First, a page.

Full-time Field Organizing Position Available
Location: Baltimore City & Prince George's County, MD
Communities United is looking for a tireless, flexible individual to organize people struggling with substance abuse and rebuilding life after prison. We have a small staff and need a generous team player who has passion for all the justice issues around which we organize -- community resilience and power to overcome violence, sustainable community schools, a $15 minimum wage, decent conditions in public housing, and more.
Override vote now scheduled for Wednesday January 20! Take action today to urge your state legislators to vote FOR the override.
Communities United will be there for the vote on Wednesday! Contact Perry Hopkins at 443-680-1136 or firstname.lastname@example.org if you want to make the trip to Annapolis with us!
With an override vote looming THIS WEEK, the Baltimore City Council UNANIMOUSLY passed a resolution on Monday night, January 11 urging the General Assembly to OVERRIDE Governor Hogan's veto of legislation to restoring voting rights to all Marylanders who have been released from prison and are living in our communities! This legislation (SB340/HB980) passed the legislature by significant margins last spring but the governor vetoed it in May.
Today's City Council resolution states:
"In order for our community to move forward, all of its members, even, perhaps especially, those who have made mistakes in the past, must feel that they have a stake in building progress towards a better tomorrow. Denying so many of our neighbors the right to vote makes it much more difficult to engage them in this process. The General Assembly was right to open the door to meaningful participation in our society to all non-incarcerated ex-offenders, and it should complete the process by overriding the Governor’s veto at the earliest opportunity in the 2016 legislative session."
Add your voice! Contact your legislators NOW and urge them to vote to override the veto and enfranchise more than 40,000 Maryland citizens live and work in our communities but cannot vote because of a criminal conviction in their past!
It's January and the state legislative session opens on Wednesday, January 13. With the 2016 legislative session comes the opportunity for the General Assembly to override Governor Hogan's May veto of SB340/HB980 -- which will restore voting rights to about 40,000 Maryland citizens who live in our communities but cannot vote because of a criminal conviction in their past.
Now is the time to urge your legislators to vote for this override! Please take action today!
Communities United members living in Gilmor and McCulloh Homes take their demands to Housing Authority Head Paul Graziano
(Click the photo above to read City Paper coverage about October 26 meeting and action.)
Residents of Gilmor Homes, McCulloh Homes, and other Baltimore public housing facilities are demanding immediate repairs in their housing developments to secure the health and safety of residents. These residents, members of Communities United, are organizing themselves for real accountability from Housing Authority management and the City and for a comprehensive plan to assure livable units.
Throughout public housing in Baltimore, life threatening conditions include mold, a lack of heat, rodent and insect infestations, water and gas leaks and shut offs, and the risk of electrocution. Residents held a press conference on October 21 to lay out their demands, which include immediate repairs related to sanitation, health and safety and detail how to the overall maintenance system needs to be overhauled. (A full list of resident demands is below.) As a result, Housing Authority head Paul Graziano agreed to meet with them on October 26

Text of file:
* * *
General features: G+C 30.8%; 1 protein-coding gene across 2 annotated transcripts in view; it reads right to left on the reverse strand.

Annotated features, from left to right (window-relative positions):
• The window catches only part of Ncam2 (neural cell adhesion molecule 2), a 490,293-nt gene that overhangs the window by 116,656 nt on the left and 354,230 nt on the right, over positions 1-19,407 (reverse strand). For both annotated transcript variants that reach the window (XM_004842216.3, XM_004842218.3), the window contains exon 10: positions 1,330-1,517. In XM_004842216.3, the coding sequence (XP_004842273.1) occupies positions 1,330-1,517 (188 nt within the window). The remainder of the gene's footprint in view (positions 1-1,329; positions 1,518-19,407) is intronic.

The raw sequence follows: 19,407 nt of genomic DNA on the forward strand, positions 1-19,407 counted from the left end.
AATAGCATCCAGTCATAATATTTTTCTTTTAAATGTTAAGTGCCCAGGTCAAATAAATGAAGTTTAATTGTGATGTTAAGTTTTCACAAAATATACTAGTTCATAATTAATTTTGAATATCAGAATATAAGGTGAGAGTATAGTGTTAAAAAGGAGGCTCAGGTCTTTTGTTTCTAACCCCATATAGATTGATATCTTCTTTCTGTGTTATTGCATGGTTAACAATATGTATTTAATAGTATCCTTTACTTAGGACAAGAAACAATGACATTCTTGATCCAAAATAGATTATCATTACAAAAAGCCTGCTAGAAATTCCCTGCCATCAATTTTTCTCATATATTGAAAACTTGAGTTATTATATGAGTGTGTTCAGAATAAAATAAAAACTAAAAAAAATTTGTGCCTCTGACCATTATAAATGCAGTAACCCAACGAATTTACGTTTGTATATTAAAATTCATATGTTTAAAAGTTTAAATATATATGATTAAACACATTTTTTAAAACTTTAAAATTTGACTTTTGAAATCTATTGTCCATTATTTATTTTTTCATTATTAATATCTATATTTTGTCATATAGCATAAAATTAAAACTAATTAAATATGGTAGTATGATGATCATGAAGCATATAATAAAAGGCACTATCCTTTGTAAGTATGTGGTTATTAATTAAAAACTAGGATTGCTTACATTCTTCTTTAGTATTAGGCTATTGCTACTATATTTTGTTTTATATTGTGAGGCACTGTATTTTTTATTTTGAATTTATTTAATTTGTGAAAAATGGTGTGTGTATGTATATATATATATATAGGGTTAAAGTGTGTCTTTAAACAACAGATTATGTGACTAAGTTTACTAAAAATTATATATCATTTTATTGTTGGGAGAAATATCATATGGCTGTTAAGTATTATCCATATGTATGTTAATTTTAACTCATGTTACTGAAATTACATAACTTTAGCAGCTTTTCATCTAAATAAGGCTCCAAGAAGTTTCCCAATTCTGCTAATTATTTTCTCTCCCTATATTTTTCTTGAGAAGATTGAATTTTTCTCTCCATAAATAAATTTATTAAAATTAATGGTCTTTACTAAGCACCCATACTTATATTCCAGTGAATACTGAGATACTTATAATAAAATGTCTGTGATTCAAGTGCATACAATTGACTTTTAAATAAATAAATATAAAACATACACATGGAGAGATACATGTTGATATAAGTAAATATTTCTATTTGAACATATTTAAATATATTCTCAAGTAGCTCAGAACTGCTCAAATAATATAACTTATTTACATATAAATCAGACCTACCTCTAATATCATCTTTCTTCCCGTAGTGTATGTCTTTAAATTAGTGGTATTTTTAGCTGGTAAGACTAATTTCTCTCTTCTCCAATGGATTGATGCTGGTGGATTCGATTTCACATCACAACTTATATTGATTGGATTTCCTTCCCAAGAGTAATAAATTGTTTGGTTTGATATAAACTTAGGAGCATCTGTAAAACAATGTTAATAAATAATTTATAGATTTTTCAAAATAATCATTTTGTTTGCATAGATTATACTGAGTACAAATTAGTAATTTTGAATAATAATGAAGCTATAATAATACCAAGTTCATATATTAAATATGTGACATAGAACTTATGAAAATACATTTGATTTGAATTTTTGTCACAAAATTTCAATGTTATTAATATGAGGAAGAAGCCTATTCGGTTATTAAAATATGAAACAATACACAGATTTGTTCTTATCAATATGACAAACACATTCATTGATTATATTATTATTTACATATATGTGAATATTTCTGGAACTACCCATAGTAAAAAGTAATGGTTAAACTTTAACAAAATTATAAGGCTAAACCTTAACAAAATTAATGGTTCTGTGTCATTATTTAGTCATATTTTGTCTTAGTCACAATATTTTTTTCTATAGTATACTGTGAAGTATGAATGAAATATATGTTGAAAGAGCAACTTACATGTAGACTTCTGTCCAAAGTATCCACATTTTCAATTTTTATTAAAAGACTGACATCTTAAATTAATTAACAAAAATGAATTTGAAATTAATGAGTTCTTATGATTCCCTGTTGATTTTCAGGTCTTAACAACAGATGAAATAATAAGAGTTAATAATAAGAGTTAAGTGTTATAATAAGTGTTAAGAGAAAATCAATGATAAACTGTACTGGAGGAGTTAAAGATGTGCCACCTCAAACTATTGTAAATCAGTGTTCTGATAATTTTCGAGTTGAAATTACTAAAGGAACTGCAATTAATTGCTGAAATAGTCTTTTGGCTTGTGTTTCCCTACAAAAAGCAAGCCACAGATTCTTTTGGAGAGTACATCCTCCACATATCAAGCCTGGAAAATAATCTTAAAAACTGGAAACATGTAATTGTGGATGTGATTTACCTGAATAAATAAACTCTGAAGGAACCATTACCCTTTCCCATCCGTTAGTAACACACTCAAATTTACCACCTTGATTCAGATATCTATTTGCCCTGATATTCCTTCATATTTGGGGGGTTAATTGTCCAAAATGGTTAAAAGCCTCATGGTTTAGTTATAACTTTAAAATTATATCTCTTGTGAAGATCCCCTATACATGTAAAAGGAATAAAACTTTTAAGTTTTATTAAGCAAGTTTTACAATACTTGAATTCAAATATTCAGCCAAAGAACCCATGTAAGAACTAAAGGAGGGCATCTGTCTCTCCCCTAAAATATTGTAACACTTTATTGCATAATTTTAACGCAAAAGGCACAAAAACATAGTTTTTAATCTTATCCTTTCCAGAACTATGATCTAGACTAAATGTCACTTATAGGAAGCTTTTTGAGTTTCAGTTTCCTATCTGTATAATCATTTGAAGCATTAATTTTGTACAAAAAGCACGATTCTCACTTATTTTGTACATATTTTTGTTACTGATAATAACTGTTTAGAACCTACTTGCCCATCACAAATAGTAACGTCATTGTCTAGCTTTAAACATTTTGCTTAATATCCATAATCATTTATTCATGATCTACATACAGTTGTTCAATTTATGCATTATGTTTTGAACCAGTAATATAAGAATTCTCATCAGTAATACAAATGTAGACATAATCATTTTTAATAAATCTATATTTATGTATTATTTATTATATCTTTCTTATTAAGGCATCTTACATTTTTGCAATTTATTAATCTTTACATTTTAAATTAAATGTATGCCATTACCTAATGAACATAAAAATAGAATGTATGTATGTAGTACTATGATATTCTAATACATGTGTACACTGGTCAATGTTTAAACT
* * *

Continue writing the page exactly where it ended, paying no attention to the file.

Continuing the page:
(Click the photo below to read Sun coverage about October 26 meeting and action.)
City Maintenance Men Demand Sex from Single Mothers for Repairs in Public Housing Units: Federal Lawsuit Filed
As Communities United has knocked on doors and engaged residents in Gilmor Homes in Baltimore's Sandtown-Winchester neighborhood, almost everyone identifies the deplorable conditions of their apartments as a top priority for action. Life threatening conditions are found throughout Baltimore's public housing: mold, a lack of heat, rodent and insect infestations, water and gas leaks and shut offs, and the risk of electrocution.
Yet as Communities United worked with Gilmore residents, an even more shocking story was uncovered - maintenance men sexually harassing and demanding sex from women who had come to them for much needed repairs in their apartments. Several women, who did not know each other, told this same story. Determined that something had to be done, Communities United reached out to Cary J. Hansel of Hansel Law, PC. He teamed up with Annie Hirsch of Hirsch and Cosca, PC and on September 28, a federal lawsuit was filed against the Housing Authority and the City of Baltimore on behalf of seven brave women (six from Gilmore and one from Westport) who came forward to tell their stories of harassment, threats and abuse. Since the lawsuit was filed, four more women victimized by maintenance workers have joined the class action suit. On October 21, the Housing Authority finally fired Clinton Coleman and Michael Robertson, the abusive employees named in the lawsuit, and Baltimore State's Attorney Marilyn Mosby announced a criminal investigation.
The story has gone national and international as residents continue to organize for decent conditions in public housing. (See the Sun story and video here.)
Governor Larry Hogan has stamped a veto on SB340/HB980, which would expand expand voting rights to all returning citizens on their release from prison. The governor's May 22 veto is cynical and contrary to public opinion that favors this extension of voting rights.
Cynical in that this voting rights bill is still bound to become law, when the General Assembly overrides the veto next January!